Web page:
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July 21, 2017

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OTHER VOICES - 2013 Legislature:

Hagar: ‘Fugetaboutit. You don’t want to know’

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Ray Hagar

Other views

The Sun's opinion page provides a wide range of opinion about the start of the 2013 Legislature.

From the Sun:

The Sun's editorial Break the status quo.

Brian Greenspun's "Where I Stand" column.

• • •

Elected officials

Gov. Brian Sandoval

Speaker Marilyn Kirkpatrick

Senate Minority Leader Michael Roberson

Assembly Minority Leader Pat Hickey

• • •

Political scientist

David Damore

• • •

Political journalists

Elizabeth Crum

Anjeanette Damon

Jon Ralston

David McGrath Schwartz

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Have your own opinion?

Write a letter to the editor.

We asked five Nevada political journalists to answer five questions about this session of the Legislature. Here are the answers of Reno Gazette-Journal political reporter Ray Hagar.

Affiliation: Reno Gazette-Journal

Contact: [email protected]@rgjrayhagar

1. What do you think are the top three issues for the Legislature?

Education, as always, will be the top issue.

The big push with K-12 education seems to be early education. Gov. Brian Sandoval wants $14 million to fund programs for English-language learners and another $20 million to expand full-day kindergarten. Sandoval has been convinced that if a kid can’t read by third grade, that student will most likely get lost in Nevada’s educational system.

Taxes: With the Supreme Court’s ruling in favor of the teachers union’s margins-tax initiative, the Legislature will have to take it up and it could end up on the 2014 general election ballot. The Washoe County School District is asking for a tax hike to help with school construction and maintenance. And then Sandoval wants to cut about 2,700 small businesses out of paying the modified business tax. That could cost the state $24 million. Some Democrats have said that’s $24 million that could be spent on education.

Economic development: This won’t be as dominating an issue as it was in 2011, but it will still be crucial with Nevada’s economy still staggering.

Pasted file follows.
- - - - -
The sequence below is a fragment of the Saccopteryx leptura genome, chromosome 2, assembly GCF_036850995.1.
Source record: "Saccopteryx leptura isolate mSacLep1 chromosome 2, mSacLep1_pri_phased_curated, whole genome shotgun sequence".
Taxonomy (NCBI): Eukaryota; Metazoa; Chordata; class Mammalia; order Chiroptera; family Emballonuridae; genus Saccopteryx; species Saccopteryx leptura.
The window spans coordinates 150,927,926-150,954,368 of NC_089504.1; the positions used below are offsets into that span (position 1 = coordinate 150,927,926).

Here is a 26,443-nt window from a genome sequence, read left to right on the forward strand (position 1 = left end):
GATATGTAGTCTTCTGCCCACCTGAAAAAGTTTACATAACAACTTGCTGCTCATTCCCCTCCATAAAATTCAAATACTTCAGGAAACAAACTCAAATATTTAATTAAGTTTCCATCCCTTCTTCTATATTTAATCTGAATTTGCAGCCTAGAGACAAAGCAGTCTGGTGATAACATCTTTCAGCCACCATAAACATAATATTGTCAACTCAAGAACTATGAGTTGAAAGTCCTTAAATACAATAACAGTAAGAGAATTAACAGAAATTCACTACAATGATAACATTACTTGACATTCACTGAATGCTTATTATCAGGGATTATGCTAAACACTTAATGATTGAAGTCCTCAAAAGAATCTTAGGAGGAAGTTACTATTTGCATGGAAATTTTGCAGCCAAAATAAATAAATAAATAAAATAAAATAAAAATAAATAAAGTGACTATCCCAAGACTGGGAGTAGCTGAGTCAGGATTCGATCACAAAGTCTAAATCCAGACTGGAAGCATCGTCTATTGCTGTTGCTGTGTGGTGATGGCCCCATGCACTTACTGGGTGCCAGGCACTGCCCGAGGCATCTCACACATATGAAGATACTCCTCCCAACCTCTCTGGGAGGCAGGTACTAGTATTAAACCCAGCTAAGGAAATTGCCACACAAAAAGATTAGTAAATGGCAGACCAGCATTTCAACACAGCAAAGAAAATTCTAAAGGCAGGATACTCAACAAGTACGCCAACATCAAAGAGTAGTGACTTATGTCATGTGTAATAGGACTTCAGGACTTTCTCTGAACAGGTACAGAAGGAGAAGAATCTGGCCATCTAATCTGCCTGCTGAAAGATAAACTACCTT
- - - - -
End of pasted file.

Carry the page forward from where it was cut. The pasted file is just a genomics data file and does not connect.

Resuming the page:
2. Any outlier issues or things people aren’t talking about now but could quickly demand attention?

The DNA testing bill, which would allow law enforcement to take DNA samples on all arrested for felonies plus those arrested for misdemeanor sex crimes. It was stopped in 2011.

Secretary of State Ross Miller’s voter photo ID bill should gain support once people look at it. Assemblyman David Bobzien, D-Reno, has a bill that would bar employers from getting the social media passwords of job applicants.

3. What are the main political themes going into this session?

No new taxes: Sandoval will absolutely stand firm on “no new taxes” unless someone can talk him out of it.

Boss Sandoval: He’s proven to be a strong governor who isn’t afraid to use his veto stamp. He’ll continue to be the elephant in the room.

Less experience: So this is what term limits have given us. Constant turnover has put inexperienced lawmakers into positions of influence, perhaps before they are ready.

4. What do you think we’ll see regarding Nevada’s “geopolitics” (north vs. south) this year?

The north will lose any legislative battle with the south, so the strategy from this part of the state is to avoid such confrontations. The Washoe County School District will complain, however, that the Clark County School District gets room taxes and real-estate transfer tax money to fix and build schools, but Washoe doesn’t. So Washoe could complain about an inequity in funding sources for school construction and maintenance.

Also, rural community colleges will do their best to boost mitigation funding they need as a bridge, as the new higher ed funding formula has dollars flowing from the north to the south.

5. How would you summarize this session to a neighbor not terribly familiar with Nevada politics?

I’d tell him (or her), “Fugetaboutit. You don’t want to know.”

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